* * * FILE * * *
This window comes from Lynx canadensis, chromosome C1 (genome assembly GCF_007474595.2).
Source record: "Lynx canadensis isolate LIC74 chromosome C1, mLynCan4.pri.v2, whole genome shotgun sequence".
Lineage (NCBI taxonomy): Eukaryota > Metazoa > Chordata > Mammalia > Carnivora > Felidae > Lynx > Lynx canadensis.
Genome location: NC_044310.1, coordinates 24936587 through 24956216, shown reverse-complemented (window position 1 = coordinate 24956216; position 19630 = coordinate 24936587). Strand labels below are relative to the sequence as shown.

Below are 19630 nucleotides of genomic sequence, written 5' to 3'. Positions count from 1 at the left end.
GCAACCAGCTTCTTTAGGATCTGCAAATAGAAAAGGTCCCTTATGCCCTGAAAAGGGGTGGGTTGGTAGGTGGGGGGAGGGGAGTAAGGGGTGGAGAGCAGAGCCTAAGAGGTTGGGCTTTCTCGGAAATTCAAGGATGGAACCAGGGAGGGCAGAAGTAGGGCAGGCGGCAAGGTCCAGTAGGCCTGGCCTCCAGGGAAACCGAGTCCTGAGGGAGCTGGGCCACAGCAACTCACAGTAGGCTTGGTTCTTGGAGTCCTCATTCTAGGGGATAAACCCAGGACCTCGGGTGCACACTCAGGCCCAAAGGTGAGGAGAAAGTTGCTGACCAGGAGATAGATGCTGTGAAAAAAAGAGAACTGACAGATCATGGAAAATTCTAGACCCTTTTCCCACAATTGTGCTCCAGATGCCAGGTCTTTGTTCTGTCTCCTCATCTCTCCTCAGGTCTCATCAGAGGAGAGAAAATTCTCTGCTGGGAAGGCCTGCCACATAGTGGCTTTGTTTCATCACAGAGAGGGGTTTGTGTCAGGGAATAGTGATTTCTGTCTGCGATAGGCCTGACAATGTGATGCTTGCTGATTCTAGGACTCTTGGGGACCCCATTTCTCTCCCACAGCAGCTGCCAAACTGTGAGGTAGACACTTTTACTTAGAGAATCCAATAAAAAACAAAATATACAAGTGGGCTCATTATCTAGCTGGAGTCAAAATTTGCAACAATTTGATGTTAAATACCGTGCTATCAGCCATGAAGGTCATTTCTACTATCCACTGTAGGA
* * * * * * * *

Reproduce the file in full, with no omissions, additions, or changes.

This window comes from Lynx canadensis, chromosome C1 (genome assembly GCF_007474595.2).
Source record: "Lynx canadensis isolate LIC74 chromosome C1, mLynCan4.pri.v2, whole genome shotgun sequence".
Lineage (NCBI taxonomy): Eukaryota > Metazoa > Chordata > Mammalia > Carnivora > Felidae > Lynx > Lynx canadensis.
Genome location: NC_044310.1, coordinates 24936587 through 24956216, shown reverse-complemented (window position 1 = coordinate 24956216; position 19630 = coordinate 24936587). Strand labels below are relative to the sequence as shown.

Below are 19630 nucleotides of genomic sequence, written 5' to 3'. Positions count from 1 at the left end.
GCAACCAGCTTCTTTAGGATCTGCAAATAGAAAAGGTCCCTTATGCCCTGAAAAGGGGTGGGTTGGTAGGTGGGGGGAGGGGAGTAAGGGGTGGAGAGCAGAGCCTAAGAGGTTGGGCTTTCTCGGAAATTCAAGGATGGAACCAGGGAGGGCAGAAGTAGGGCAGGCGGCAAGGTCCAGTAGGCCTGGCCTCCAGGGAAACCGAGTCCTGAGGGAGCTGGGCCACAGCAACTCACAGTAGGCTTGGTTCTTGGAGTCCTCATTCTAGGGGATAAACCCAGGACCTCGGGTGCACACTCAGGCCCAAAGGTGAGGAGAAAGTTGCTGACCAGGAGATAGATGCTGTGAAAAAAAGAGAACTGACAGATCATGGAAAATTCTAGACCCTTTTCCCACAATTGTGCTCCAGATGCCAGGTCTTTGTTCTGTCTCCTCATCTCTCCTCAGGTCTCATCAGAGGAGAGAAAATTCTCTGCTGGGAAGGCCTGCCACATAGTGGCTTTGTTTCATCACAGAGAGGGGTTTGTGTCAGGGAATAGTGATTTCTGTCTGCGATAGGCCTGACAATGTGATGCTTGCTGATTCTAGGACTCTTGGGGACCCCATTTCTCTCCCACAGCAGCTGCCAAACTGTGAGGTAGACACTTTTACTTAGAGAATCCAATAAAAAACAAAATATACAAGTGGGCTCATTATCTAGCTGGAGTCAAAATTTGCAACAATTTGATGTTAAATACCGTGCTATCAGCCATGAAGGTCATTTCTACTATCCACTGTAGGA